Monthly Archives: April 2010


I found something to console myself these last few days (much stress around continued revisions of next novel) by accident. I’m about to open another blank journal, only these days I collage….that’s too grand a word….I cut out images and words I like and then I paste them randomly on the blank pages. It’s quite exciting to open one’s journal and come across an image. Somehow the pages don’t seem so white and empty, and it’s fun to wonder what I was thinking when I picked that image.

So, in making my soon-to-be journal ready, I found myself on the floor with scissors and glues and lots of images from magazines, and there was something so soothing in the pasting of the images on the blank pages. It was lulling enough to make me forget for a time my current upset around my revisions, novel, career as a writer. I went to some quiet, focused-completely-on-the-matter-at-hand place, and those kinds of places provide rest.

How do you soothe yourself? What takes you to a no-mind quiet? (Addictions can; but there’s guilt afterwards and perhaps chaos.) And how do you make your journal interesting? And what do you write in your journal? I try to focus on Rachel Naomi Ramen’s three questions: what inspired me today, what surprised me today, what touched me today…..and the answer on this particular day in big old Houston, Texas would have been the wind all day long and the blooming star jasmine spilling over the fence.

Thanks to friend and fellow writer Kate for the idea about collaging a journal. We did it a few years ago during our dance meditation summer monastery, and you’ve never seen grown women so absorbed. For days afterwards, we’d be all over the house and dance space during our lulls leafing through magazines for images and pasting them into our journals….lovely…..



“Caustic and eccentric, proud of having nothing to live on but his pension after having once been rich, he possessed courage, effrontery, intelligence, contempt for death, and thirst for life.”

The words stopped me. I had to reread them. What a way to be described. Sharp-tongued, not one of the herd, able to let riches go. Courage I understand. Effrontery (shameless boldness) I’d like to emulate. Contempt for death is grander than what I possess. Thirst for life. Primal. Basic. That I would like to have. And who’s being painted thusly? One Marquis de Galliffet, Prince de Martigues, nearly 70, in Barbara Tuchman‘s The Proud Tower. Tuchman, a fine historian, is writing of the political world before World War I…. when the danger of more and more sophisticated weapons and the threat that war between two nations could drag in all the rest were gradually forming on a horizon no one wanted to see.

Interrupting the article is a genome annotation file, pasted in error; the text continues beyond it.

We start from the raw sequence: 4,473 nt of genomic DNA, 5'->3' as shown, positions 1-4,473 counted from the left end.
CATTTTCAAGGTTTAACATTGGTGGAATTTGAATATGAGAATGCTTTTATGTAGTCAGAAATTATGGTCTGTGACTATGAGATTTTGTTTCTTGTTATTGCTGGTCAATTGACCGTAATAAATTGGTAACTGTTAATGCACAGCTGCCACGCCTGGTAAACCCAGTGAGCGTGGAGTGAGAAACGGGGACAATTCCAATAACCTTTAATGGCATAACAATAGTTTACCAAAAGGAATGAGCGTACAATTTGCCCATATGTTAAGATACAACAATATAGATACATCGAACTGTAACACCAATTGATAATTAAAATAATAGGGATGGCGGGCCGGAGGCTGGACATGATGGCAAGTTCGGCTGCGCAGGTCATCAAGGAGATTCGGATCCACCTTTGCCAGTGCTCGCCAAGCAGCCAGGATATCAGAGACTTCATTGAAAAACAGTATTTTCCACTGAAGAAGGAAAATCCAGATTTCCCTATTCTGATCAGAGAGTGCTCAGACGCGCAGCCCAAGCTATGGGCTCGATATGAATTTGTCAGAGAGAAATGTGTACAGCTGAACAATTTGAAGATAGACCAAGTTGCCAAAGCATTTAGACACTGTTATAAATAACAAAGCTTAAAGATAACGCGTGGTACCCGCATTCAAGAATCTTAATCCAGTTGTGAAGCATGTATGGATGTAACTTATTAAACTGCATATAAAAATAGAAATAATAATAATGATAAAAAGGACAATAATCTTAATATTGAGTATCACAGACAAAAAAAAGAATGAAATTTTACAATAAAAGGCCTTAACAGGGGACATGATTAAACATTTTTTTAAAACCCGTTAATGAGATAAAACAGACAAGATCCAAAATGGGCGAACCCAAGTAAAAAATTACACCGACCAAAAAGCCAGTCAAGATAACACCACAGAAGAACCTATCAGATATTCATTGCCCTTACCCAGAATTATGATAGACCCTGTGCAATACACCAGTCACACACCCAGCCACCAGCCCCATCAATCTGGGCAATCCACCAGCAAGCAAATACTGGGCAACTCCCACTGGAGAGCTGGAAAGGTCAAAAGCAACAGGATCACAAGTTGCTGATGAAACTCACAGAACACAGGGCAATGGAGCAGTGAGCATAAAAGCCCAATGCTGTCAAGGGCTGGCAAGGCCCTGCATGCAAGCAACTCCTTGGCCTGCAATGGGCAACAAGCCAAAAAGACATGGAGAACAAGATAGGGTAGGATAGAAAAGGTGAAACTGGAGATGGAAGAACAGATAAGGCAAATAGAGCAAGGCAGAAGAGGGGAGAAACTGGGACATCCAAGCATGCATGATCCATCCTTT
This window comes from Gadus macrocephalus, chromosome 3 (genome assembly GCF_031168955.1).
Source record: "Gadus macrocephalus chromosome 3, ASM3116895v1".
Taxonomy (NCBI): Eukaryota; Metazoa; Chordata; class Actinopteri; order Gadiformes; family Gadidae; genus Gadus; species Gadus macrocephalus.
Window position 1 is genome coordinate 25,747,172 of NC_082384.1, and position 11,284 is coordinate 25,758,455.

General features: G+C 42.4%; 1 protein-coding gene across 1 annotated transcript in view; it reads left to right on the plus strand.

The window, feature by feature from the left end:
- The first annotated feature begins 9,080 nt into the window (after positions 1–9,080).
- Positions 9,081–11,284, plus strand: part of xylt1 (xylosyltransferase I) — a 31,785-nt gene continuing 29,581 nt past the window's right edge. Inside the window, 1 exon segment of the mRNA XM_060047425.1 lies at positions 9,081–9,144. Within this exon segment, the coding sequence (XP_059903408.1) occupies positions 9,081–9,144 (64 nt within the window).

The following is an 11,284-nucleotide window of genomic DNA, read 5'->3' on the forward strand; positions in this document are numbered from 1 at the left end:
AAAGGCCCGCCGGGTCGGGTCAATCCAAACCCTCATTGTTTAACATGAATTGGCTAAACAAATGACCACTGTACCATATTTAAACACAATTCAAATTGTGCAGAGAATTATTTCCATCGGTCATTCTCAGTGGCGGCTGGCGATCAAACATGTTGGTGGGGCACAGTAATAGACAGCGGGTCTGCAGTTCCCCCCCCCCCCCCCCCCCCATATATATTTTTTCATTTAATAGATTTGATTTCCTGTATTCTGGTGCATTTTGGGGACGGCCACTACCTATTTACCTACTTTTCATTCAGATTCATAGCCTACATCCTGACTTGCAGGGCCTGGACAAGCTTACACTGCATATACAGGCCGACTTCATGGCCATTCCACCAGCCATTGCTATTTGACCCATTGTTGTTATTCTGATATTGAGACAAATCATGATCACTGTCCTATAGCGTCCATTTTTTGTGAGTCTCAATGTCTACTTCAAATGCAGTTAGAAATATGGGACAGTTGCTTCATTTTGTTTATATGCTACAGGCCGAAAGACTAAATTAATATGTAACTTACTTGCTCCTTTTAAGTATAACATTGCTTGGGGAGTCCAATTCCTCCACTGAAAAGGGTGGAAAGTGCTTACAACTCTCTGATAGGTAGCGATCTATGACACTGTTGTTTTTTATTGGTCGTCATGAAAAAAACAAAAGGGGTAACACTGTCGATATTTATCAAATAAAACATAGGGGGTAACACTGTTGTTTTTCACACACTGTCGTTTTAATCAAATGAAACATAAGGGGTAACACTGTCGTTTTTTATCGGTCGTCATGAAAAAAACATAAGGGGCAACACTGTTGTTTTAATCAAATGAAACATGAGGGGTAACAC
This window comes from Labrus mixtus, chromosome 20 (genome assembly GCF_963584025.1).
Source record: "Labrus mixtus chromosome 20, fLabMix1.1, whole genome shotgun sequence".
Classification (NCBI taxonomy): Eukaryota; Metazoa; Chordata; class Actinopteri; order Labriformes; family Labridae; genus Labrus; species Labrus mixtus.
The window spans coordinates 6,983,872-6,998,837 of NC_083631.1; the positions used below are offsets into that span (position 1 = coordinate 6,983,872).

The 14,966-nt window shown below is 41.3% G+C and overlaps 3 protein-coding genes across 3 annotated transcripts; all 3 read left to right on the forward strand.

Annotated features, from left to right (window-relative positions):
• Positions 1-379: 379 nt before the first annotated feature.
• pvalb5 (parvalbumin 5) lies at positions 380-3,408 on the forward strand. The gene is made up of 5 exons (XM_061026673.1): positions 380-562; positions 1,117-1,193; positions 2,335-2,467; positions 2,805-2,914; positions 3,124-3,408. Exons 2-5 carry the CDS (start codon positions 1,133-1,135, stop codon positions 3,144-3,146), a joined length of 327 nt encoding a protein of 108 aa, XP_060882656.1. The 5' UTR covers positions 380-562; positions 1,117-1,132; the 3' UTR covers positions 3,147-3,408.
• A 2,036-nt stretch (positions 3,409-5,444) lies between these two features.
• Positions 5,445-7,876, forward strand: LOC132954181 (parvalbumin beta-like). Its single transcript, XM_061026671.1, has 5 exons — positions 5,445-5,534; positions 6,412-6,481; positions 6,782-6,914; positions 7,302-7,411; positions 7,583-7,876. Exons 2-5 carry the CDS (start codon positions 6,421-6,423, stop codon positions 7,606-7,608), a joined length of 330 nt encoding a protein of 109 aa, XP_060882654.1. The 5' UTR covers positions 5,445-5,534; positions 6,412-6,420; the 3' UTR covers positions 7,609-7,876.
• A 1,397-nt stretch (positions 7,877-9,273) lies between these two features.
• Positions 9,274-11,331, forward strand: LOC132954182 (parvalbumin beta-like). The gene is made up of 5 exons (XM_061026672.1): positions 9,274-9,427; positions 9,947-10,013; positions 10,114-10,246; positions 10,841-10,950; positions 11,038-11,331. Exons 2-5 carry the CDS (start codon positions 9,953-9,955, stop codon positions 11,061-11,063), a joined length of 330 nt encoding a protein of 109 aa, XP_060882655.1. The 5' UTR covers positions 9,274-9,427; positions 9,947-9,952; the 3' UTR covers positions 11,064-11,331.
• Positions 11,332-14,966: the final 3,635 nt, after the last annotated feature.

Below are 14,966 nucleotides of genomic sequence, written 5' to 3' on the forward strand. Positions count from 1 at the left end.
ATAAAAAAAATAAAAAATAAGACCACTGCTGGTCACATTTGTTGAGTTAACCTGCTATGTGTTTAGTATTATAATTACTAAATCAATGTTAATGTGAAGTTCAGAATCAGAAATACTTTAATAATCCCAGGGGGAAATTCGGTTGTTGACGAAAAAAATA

How will I be described, I wonder? How will you? What legacies am I leaving? Are there only political ones? Surely not. Surely we small ones count for something other than cannon fodder.


It’s spring in Houston, no finer time to live here. My siren of a garden inspired this; it just fell out of my pen, a great thrill for a writer…………………..

The lilies are blooming. Is Cleopatra turning over in her grave, raising her long swan’s neck, clapping her hands for kohl and incense, wondering if Mark Anthony still loves her, if Augustus is worth seducing? Does she flutter slim fingers at handmaidens made of night and funeral ashes and ask for her diadem, her robe, her ring of red coral? The lilies, whose necks are even more slender than hers, sigh her name. The wind moves green lilylithe arms in summons, whispers the old names, Osiris, Isis, Thoth, and the great mother Nile………………………..

When I was a child, Egypt called to me, and I filled my mind with facts and stories from here. One I remember is Mara, Daughter of the Nile. What called you in your childhood? Was it a faraway place? Was it the here and now? Did books help you go there?

her purse

To while away time while she gets her hair cut, I check out her purse.  What’s inside makes me laugh and cry––the sash to her caretaker’s robe, carefully folded up; a few loose coins (in the old days, those coins would have been where they were supposed to be, in her wallet); recent greeting cards she’s received; earrings; and two old fig newtons, crumbling and adding crumbs to the coins. The fig newtons make me laugh. But what makes me cry is coming across her wallet’s photo of Dad, just floating there, not in its proper place. She took it out of its sleeve and then couldn’t remember how to get it back or maybe even to put it back. So I put him where he belongs and where he’s been ever since I can remember. He’s the only photo now in her wallet––a wallet once packed with credit cards and cash and photos of family, symbolic of her famed organization and her abundance. Dad’s somber  face looks toward the camera. It’s getting harder, Dad, I think, and I imagine his face watchful, waiting on her……………….

A woman’s purse is personal and so representative of each individual woman. What we carry in it. Purses we’ve loved. The events to which they were witness. A wonderfully creative Houston artist, Mary Margaret Hansen, has a website just about purses and their stories. My Mom’s story is Alzheimer’s, and her purse shows it. What’s yours?

I’d love to know….